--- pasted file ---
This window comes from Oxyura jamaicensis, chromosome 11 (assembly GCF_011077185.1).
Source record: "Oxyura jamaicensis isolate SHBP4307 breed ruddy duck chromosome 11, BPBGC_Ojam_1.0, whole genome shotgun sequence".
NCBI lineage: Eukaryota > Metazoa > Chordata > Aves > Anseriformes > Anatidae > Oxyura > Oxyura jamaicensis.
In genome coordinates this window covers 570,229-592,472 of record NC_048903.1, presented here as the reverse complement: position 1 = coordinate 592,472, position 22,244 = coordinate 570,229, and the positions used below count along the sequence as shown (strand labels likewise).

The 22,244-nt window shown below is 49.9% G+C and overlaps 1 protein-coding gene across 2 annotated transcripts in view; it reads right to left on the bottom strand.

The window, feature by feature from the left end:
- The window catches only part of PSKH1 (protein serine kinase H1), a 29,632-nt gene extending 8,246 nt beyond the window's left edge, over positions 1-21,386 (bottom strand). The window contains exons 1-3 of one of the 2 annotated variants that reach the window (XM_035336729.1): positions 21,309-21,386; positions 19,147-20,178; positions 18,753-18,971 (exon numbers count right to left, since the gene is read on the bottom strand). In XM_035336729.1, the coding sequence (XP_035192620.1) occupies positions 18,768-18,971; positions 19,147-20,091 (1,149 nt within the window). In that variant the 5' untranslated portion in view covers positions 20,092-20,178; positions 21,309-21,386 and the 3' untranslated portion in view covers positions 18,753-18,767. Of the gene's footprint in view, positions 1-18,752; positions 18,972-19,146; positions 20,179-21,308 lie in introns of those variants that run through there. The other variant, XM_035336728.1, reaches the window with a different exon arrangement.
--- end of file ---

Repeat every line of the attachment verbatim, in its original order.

This window comes from Oxyura jamaicensis, chromosome 11 (assembly GCF_011077185.1).
Source record: "Oxyura jamaicensis isolate SHBP4307 breed ruddy duck chromosome 11, BPBGC_Ojam_1.0, whole genome shotgun sequence".
NCBI lineage: Eukaryota > Metazoa > Chordata > Aves > Anseriformes > Anatidae > Oxyura > Oxyura jamaicensis.
In genome coordinates this window covers 570,229-592,472 of record NC_048903.1, presented here as the reverse complement: position 1 = coordinate 592,472, position 22,244 = coordinate 570,229, and the positions used below count along the sequence as shown (strand labels likewise).

The 22,244-nt window shown below is 49.9% G+C and overlaps 1 protein-coding gene across 2 annotated transcripts in view; it reads right to left on the bottom strand.

The window, feature by feature from the left end:
- The window catches only part of PSKH1 (protein serine kinase H1), a 29,632-nt gene extending 8,246 nt beyond the window's left edge, over positions 1-21,386 (bottom strand). The window contains exons 1-3 of one of the 2 annotated variants that reach the window (XM_035336729.1): positions 21,309-21,386; positions 19,147-20,178; positions 18,753-18,971 (exon numbers count right to left, since the gene is read on the bottom strand). In XM_035336729.1, the coding sequence (XP_035192620.1) occupies positions 18,768-18,971; positions 19,147-20,091 (1,149 nt within the window). In that variant the 5' untranslated portion in view covers positions 20,092-20,178; positions 21,309-21,386 and the 3' untranslated portion in view covers positions 18,753-18,767. Of the gene's footprint in view, positions 1-18,752; positions 18,972-19,146; positions 20,179-21,308 lie in introns of those variants that run through there. The other variant, XM_035336728.1, reaches the window with a different exon arrangement.